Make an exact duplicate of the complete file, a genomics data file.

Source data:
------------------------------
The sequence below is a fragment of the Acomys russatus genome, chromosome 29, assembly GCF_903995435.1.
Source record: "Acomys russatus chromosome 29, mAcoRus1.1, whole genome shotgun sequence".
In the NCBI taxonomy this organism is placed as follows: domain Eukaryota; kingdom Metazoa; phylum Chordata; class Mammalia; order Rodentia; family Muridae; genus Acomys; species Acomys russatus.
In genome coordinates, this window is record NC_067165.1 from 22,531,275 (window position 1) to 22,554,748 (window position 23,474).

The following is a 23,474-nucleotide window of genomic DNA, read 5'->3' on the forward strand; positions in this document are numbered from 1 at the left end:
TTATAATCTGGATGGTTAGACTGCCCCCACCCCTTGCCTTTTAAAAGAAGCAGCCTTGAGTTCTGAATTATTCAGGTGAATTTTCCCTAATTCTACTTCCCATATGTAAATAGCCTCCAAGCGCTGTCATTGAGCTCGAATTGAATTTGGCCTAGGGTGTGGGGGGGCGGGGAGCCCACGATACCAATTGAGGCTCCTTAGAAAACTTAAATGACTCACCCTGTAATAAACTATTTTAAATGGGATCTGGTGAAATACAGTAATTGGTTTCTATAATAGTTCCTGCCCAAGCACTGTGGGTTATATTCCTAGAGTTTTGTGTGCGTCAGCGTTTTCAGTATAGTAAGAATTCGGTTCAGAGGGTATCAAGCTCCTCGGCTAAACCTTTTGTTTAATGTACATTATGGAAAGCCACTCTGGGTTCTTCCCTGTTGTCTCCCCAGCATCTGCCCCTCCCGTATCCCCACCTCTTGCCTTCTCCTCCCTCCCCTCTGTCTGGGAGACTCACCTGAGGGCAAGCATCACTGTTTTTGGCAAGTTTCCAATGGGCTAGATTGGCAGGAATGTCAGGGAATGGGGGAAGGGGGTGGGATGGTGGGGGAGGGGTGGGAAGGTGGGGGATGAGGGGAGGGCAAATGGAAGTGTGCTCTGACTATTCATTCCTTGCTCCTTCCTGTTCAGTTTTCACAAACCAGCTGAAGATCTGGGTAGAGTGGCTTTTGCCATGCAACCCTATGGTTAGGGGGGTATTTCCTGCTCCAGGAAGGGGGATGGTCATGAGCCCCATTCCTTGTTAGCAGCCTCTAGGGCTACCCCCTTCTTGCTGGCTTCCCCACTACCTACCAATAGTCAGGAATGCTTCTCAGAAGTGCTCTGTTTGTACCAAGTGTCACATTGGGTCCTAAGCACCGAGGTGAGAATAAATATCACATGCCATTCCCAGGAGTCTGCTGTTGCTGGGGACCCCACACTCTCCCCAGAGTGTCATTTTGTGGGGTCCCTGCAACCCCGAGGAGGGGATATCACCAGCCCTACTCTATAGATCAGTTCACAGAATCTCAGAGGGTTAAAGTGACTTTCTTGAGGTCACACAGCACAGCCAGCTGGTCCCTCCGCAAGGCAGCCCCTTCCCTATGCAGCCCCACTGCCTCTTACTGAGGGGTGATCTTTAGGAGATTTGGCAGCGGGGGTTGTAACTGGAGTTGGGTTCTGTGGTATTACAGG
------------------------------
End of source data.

The sequence below is a fragment of the Acomys russatus genome, chromosome 29, assembly GCF_903995435.1.
Source record: "Acomys russatus chromosome 29, mAcoRus1.1, whole genome shotgun sequence".
In the NCBI taxonomy this organism is placed as follows: domain Eukaryota; kingdom Metazoa; phylum Chordata; class Mammalia; order Rodentia; family Muridae; genus Acomys; species Acomys russatus.
In genome coordinates, this window is record NC_067165.1 from 22,531,275 (window position 1) to 22,554,748 (window position 23,474).

The following is a 23,474-nucleotide window of genomic DNA, read 5'->3' on the forward strand; positions in this document are numbered from 1 at the left end:
TTATAATCTGGATGGTTAGACTGCCCCCACCCCTTGCCTTTTAAAAGAAGCAGCCTTGAGTTCTGAATTATTCAGGTGAATTTTCCCTAATTCTACTTCCCATATGTAAATAGCCTCCAAGCGCTGTCATTGAGCTCGAATTGAATTTGGCCTAGGGTGTGGGGGGGCGGGGAGCCCACGATACCAATTGAGGCTCCTTAGAAAACTTAAATGACTCACCCTGTAATAAACTATTTTAAATGGGATCTGGTGAAATACAGTAATTGGTTTCTATAATAGTTCCTGCCCAAGCACTGTGGGTTATATTCCTAGAGTTTTGTGTGCGTCAGCGTTTTCAGTATAGTAAGAATTCGGTTCAGAGGGTATCAAGCTCCTCGGCTAAACCTTTTGTTTAATGTACATTATGGAAAGCCACTCTGGGTTCTTCCCTGTTGTCTCCCCAGCATCTGCCCCTCCCGTATCCCCACCTCTTGCCTTCTCCTCCCTCCCCTCTGTCTGGGAGACTCACCTGAGGGCAAGCATCACTGTTTTTGGCAAGTTTCCAATGGGCTAGATTGGCAGGAATGTCAGGGAATGGGGGAAGGGGGTGGGATGGTGGGGGAGGGGTGGGAAGGTGGGGGATGAGGGGAGGGCAAATGGAAGTGTGCTCTGACTATTCATTCCTTGCTCCTTCCTGTTCAGTTTTCACAAACCAGCTGAAGATCTGGGTAGAGTGGCTTTTGCCATGCAACCCTATGGTTAGGGGGGTATTTCCTGCTCCAGGAAGGGGGATGGTCATGAGCCCCATTCCTTGTTAGCAGCCTCTAGGGCTACCCCCTTCTTGCTGGCTTCCCCACTACCTACCAATAGTCAGGAATGCTTCTCAGAAGTGCTCTGTTTGTACCAAGTGTCACATTGGGTCCTAAGCACCGAGGTGAGAATAAATATCACATGCCATTCCCAGGAGTCTGCTGTTGCTGGGGACCCCACACTCTCCCCAGAGTGTCATTTTGTGGGGTCCCTGCAACCCCGAGGAGGGGATATCACCAGCCCTACTCTATAGATCAGTTCACAGAATCTCAGAGGGTTAAAGTGACTTTCTTGAGGTCACACAGCACAGCCAGCTGGTCCCTCCGCAAGGCAGCCCCTTCCCTATGCAGCCCCACTGCCTCTTACTGAGGGGTGATCTTTAGGAGATTTGGCAGCGGGGGTTGTAACTGGAGTTGGGTTCTGTGGTATTACAGG